Unfortunately Christians these days routinely and confidently assert their supposed insight into the thoughts and motives of those with whom they disagree. God’s people are regrettably mirroring the practice of the world by all too often claiming to know what others are thinking. While it is common to routinely impugn motives, the Bible prohibits such arrogant judgments. We may be told to adjudicate words and actions (cf. 1Cor.5:11-13; 6:2-5; et al.), but we cannot possibly judge someone else’s motives. When it comes to “why” someone did what he or she did, the Bible affirms what should be obvious to all: “no one knows the thoughts of a man except the man’s spirit within him” (1Cor.2:11). Paul says that when it comes to another’s motives we must “wait until the Lord comes” when Christ “will bring to light what is hidden in darkness and will expose the motives of men’s hearts” (1Cor.4:5). So let us refrain from saying we know “why” he or she did or said this or that, and let us only deal with ourselves regarding motives. Let us each spend more time allowing the convicting word of God to expose the “thoughts and intentions” of our own hearts as we prepare for the Lord’s arrival (Heb.4:12). Transgressing God’s word in this matter and engaging in accusing one another based on the speculative guesswork of appraising one another’s motives can only lead to trouble.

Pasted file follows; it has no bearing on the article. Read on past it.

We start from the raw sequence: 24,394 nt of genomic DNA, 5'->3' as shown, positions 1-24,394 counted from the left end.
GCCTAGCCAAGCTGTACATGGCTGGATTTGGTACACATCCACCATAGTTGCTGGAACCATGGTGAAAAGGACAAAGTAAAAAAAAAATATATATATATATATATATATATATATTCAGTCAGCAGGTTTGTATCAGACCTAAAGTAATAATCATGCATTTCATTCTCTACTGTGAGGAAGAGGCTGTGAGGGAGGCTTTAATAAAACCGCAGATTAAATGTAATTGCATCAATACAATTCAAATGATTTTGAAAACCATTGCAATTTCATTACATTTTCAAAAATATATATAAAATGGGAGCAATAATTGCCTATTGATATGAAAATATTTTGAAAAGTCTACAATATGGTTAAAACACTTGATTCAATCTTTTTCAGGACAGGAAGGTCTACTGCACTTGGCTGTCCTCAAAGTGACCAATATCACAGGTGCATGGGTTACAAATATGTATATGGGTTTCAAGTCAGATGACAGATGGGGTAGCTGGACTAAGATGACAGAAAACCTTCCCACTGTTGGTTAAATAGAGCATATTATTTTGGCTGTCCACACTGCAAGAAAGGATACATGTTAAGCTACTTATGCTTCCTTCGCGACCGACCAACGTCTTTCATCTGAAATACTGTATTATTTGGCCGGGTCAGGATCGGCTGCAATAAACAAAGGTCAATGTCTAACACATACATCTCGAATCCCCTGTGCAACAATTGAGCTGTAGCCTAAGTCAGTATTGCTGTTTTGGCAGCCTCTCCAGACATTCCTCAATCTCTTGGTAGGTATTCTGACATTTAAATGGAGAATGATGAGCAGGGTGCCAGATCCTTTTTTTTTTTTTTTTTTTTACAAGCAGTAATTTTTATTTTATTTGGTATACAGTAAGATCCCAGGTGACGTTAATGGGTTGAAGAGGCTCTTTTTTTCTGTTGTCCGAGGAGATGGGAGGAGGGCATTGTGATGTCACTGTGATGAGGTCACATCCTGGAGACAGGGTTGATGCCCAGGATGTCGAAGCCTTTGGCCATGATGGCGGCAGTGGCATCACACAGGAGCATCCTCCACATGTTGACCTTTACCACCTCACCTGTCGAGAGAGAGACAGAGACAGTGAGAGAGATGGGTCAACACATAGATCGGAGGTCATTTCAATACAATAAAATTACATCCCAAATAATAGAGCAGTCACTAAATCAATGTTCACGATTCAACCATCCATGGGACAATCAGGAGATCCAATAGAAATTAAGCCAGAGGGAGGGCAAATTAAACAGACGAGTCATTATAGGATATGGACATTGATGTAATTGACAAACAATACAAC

Who was ultimately responsible for sentencing Jesus to death on the cross? Can we ever be good enough for God? Do all "religious" people go to heaven?
In Who Put Jesus on the Cross? A.W. Tozer examines some of the most difficult questions of the Christian faith. His indictment of lackluster belief forms the cornerstone of his appeal as he asks the reader what it really costs to be a Christian.
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